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Scientists May Soon Be Able to Implant False Memories in Your Brain

Science By
(Jose-Luis Olivares/MIT)
(Jose-Luis Olivares/MIT)


The concept behind the movie Inception may not be as far-fetched as we originally thought. MIT researchers Steve Ramirez and Xu Liu recently implanted a false memory into a mouse’s brain. Injecting it with a biochemical cocktail to locate the portion of its brain where memories are stored, the scientists targeted these specific neurons with a laser. During the experiment, the mouse froze with fear as if it had received an electrical shock, when in fact there had been none administered.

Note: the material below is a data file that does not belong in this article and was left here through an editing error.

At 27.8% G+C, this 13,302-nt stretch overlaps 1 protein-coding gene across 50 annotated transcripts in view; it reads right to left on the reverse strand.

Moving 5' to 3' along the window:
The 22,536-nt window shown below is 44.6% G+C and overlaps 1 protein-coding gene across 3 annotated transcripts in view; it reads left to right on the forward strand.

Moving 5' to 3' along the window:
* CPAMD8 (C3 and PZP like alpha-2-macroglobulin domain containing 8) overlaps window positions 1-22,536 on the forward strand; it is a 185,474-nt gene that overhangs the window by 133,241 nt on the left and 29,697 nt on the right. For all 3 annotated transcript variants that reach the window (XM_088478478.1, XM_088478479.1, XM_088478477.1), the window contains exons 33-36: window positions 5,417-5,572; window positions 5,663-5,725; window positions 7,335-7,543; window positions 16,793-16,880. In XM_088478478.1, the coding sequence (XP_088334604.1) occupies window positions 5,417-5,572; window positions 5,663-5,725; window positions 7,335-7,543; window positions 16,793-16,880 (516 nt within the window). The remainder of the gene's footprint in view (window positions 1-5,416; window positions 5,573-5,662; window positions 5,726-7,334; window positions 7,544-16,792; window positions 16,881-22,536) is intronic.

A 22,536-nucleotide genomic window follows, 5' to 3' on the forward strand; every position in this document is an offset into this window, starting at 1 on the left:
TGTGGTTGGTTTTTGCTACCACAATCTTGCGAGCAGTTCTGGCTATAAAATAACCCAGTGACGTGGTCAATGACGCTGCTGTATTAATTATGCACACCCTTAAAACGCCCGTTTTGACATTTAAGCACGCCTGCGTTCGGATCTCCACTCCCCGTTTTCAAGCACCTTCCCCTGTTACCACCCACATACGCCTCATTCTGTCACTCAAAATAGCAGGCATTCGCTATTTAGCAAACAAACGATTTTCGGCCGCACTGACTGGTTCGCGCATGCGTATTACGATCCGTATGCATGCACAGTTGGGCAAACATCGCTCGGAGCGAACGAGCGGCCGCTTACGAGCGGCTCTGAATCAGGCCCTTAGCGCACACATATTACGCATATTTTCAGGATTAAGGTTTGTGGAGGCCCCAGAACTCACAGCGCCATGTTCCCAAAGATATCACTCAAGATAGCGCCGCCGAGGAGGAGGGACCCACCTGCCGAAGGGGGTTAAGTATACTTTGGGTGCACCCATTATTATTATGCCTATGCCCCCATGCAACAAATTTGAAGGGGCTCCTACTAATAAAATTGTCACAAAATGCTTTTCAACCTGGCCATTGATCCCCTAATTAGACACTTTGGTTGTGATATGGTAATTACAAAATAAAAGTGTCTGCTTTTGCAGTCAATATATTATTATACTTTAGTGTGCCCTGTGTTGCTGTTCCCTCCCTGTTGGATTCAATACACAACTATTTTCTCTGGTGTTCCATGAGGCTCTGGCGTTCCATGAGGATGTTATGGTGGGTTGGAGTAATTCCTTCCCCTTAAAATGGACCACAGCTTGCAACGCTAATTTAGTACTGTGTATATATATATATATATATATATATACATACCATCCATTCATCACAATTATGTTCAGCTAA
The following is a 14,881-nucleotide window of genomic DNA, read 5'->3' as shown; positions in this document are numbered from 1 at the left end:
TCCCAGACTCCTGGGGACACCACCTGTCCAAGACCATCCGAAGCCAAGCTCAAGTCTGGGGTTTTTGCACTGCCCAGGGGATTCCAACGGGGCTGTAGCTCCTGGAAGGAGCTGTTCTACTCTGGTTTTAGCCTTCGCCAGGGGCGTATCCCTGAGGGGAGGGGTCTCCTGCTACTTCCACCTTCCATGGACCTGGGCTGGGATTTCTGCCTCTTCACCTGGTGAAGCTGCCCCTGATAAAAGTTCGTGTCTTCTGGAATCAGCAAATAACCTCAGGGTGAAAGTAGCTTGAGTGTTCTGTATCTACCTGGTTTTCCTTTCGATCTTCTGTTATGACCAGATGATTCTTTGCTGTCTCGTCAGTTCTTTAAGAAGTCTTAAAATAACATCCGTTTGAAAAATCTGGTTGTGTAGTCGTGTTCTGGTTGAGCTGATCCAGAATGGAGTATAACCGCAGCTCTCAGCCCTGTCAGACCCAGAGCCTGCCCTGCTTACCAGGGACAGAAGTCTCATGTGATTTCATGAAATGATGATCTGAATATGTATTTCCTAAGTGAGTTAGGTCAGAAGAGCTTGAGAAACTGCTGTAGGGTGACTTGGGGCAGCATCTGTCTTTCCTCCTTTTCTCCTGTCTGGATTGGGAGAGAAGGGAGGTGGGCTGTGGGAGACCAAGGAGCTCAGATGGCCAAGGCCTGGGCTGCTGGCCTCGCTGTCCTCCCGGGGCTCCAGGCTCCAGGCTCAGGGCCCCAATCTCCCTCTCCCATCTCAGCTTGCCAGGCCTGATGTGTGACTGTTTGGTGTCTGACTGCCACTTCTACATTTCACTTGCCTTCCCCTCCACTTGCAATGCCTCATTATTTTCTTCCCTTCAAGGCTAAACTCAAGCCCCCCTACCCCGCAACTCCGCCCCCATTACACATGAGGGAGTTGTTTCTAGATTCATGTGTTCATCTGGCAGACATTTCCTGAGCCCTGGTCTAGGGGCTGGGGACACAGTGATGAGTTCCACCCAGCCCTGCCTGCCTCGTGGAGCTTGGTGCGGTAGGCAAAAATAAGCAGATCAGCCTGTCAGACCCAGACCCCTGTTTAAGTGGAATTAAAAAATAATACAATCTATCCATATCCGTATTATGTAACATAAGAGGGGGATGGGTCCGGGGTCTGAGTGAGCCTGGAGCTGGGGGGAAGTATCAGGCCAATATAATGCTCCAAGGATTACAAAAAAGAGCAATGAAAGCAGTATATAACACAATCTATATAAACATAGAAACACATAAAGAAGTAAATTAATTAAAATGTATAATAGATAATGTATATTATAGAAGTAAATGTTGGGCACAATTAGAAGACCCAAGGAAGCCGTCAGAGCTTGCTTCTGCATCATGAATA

While one frightened mouse may not seem like a big deal, the implications of the study are profound. “Because the proof of principle is there that we can artificially reactivate memories and create false memories in animals,” Ramirez says, “the only leap left between there and humans is just technological innovation.” Though the study was conducted in 2014, new breakthroughs in this type of research have helped to further the MIT scientists’ conclusion. A study done at MIT this year showed that neurons related to memory fire off individually in a rhythym rather than all at once (what scientists previously believed). Watch a TED talk by the MIT scientists about the mouse study below.